Murray applied for stress leave, but was denied.

Media interest in Murray’s case has brought shame and embarrassment to him, McRoberts said.

“It’s taken a huge toll on Mr. Murray.”

McRoberts said a period depression and hospitalization followed Murray after his conviction.

McRoberts said the shame brought on by the publicity of the trial is, in itself, a deterrent and denunciation, and that a jail sentence for Murray would not benefit society.

Get local stories you won't find anywhere else right to your inbox.
Sign up here

Comments are closed

Just Posted

“Say cheese, uh, apple… nine-year-old Jason Moran and mum Bonnie are all smiles over a number of sales made during “apple day” of local cubs and beavers. Jason, a wolf cub, was one of 22 boys who, with the ready assistance of mothers, sold several boxes of apples in money-raising scheme for various projects.” (<em>The Lake News</em> Nov. 26, 1980)
Flashback: Crime wave, canoe misfortune and a highway lawsuit

Welcome to Lake Flashback. Reporter Sarah Simpson has been combing through old… Continue reading

Tim Schewe
Drivesmart column: Following too closely

Maintaining a buffer in front of your vehicle gives you time to recover from inattention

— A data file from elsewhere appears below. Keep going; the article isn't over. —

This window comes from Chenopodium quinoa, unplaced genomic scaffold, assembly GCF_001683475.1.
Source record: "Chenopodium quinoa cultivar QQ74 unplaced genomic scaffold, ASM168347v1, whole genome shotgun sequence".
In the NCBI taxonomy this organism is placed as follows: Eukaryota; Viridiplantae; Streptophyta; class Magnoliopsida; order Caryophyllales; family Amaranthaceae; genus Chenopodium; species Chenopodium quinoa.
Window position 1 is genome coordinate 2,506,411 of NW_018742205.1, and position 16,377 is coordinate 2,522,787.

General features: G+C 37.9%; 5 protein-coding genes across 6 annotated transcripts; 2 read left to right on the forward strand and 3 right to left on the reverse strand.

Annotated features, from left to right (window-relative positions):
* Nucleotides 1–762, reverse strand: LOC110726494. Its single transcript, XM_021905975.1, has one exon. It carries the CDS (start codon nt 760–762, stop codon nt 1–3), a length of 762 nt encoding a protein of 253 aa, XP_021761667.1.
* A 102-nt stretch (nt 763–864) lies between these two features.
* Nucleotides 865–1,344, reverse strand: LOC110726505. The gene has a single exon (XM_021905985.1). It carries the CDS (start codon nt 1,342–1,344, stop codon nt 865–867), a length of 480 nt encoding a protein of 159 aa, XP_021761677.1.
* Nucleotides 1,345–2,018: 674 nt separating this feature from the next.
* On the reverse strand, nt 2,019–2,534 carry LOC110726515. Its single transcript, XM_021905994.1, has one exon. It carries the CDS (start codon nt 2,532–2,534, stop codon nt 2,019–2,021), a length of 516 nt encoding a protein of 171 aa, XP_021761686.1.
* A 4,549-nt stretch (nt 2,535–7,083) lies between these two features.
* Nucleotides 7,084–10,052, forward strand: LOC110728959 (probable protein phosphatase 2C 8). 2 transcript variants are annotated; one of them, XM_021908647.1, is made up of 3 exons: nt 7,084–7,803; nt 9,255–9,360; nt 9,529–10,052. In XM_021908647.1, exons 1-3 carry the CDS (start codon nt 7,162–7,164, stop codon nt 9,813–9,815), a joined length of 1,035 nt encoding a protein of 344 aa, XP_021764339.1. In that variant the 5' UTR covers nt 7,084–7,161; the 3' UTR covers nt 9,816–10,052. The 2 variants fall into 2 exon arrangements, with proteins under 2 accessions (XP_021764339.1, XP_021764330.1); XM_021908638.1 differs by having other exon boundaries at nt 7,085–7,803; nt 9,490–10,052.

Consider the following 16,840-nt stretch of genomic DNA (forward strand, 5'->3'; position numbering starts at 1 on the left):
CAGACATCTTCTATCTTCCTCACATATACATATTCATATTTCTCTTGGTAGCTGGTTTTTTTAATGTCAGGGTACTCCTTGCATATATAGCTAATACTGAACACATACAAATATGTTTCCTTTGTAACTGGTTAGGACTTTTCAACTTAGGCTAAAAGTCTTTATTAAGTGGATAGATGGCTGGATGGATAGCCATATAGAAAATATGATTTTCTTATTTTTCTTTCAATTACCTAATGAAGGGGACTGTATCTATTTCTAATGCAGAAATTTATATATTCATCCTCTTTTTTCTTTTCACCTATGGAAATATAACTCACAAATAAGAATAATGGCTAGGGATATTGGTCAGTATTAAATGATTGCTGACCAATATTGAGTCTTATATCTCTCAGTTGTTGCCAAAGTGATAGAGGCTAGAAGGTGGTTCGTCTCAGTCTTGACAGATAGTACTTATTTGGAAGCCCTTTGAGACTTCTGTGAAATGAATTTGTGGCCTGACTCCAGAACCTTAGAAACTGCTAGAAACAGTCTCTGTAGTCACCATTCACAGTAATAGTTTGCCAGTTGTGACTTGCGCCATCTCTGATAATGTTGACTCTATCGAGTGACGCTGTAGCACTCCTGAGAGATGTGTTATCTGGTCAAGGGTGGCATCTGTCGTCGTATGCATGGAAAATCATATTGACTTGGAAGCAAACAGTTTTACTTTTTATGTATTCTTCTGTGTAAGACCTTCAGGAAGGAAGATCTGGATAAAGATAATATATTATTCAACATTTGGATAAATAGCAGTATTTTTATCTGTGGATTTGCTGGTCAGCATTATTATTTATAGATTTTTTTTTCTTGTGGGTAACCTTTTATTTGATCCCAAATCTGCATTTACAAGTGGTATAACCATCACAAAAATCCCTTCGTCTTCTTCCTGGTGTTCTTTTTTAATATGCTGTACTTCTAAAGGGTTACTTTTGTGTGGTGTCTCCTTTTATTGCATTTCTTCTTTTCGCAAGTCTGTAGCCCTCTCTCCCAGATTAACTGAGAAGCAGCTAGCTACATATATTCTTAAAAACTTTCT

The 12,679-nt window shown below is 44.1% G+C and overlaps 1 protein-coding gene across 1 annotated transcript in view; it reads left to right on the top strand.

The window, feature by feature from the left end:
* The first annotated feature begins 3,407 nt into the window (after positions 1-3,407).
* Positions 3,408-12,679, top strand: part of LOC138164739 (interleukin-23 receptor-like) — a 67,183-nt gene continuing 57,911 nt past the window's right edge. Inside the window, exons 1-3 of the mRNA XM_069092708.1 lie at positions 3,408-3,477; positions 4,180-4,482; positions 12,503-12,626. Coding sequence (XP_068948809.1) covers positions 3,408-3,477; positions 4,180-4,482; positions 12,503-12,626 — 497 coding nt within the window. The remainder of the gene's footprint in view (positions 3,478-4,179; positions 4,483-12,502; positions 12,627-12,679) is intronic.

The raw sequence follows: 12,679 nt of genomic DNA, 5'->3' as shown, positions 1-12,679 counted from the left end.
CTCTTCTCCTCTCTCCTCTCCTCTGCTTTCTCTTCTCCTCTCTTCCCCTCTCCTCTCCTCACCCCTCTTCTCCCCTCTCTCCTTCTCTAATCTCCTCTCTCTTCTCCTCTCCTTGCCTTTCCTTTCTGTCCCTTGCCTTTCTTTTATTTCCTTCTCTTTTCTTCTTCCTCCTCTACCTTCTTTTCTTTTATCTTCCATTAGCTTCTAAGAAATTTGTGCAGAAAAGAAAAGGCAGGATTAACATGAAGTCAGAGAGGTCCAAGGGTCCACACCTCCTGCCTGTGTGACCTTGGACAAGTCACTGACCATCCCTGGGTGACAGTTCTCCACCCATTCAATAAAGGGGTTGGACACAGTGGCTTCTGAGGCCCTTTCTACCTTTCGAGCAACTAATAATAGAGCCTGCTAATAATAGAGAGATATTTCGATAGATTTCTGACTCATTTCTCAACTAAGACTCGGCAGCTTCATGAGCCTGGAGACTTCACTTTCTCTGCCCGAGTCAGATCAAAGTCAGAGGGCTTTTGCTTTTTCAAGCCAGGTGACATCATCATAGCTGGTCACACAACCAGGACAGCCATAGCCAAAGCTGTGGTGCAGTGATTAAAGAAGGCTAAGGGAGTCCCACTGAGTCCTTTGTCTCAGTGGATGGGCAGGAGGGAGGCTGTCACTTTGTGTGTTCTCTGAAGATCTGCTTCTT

Sonia Furstenau
Sonia Furstenau column: MLA vows to keep up the fight

COVID-19 continues to strain our communities

Heating cable laid in the cold frame, awaiting the layer of sand. (Mary Lowther photo)
Mary Lowther column: Greenhouse growing in the winter

I have a heating cable I’ve never used that I’m contemplating putting to work in the cold frame

(Dave Landine/Facebook)
VIDEO: Dashcam captures head-on crash between snowplow and truck on northern B.C. highway

Driver posted to social media that he walked away largely unscathed

Black Press Media and BraveFace have come together to support children facing life-threatening conditions. Net proceeds from these washable, reusable, three-layer masks go to Make-A-Wish Foundation BC & Yukon.
Put on a BraveFace: Help make children’s wishes come true

Black Press Media, BraveFace host mask fundraiser for Make-A-Wish Foundation

A B.C. Ambulance Service paramedic wearing a face mask to curb the spread of COVID-19 moves a stretcher outside an ambulance at Royal Columbia Hospital, in New Westminster, B.C., on Sunday, November 29, 2020. THE CANADIAN PRESS/Darryl Dyck
Top doctor urges Canadians to limit gatherings as ‘deeply concerning’ outbreaks continue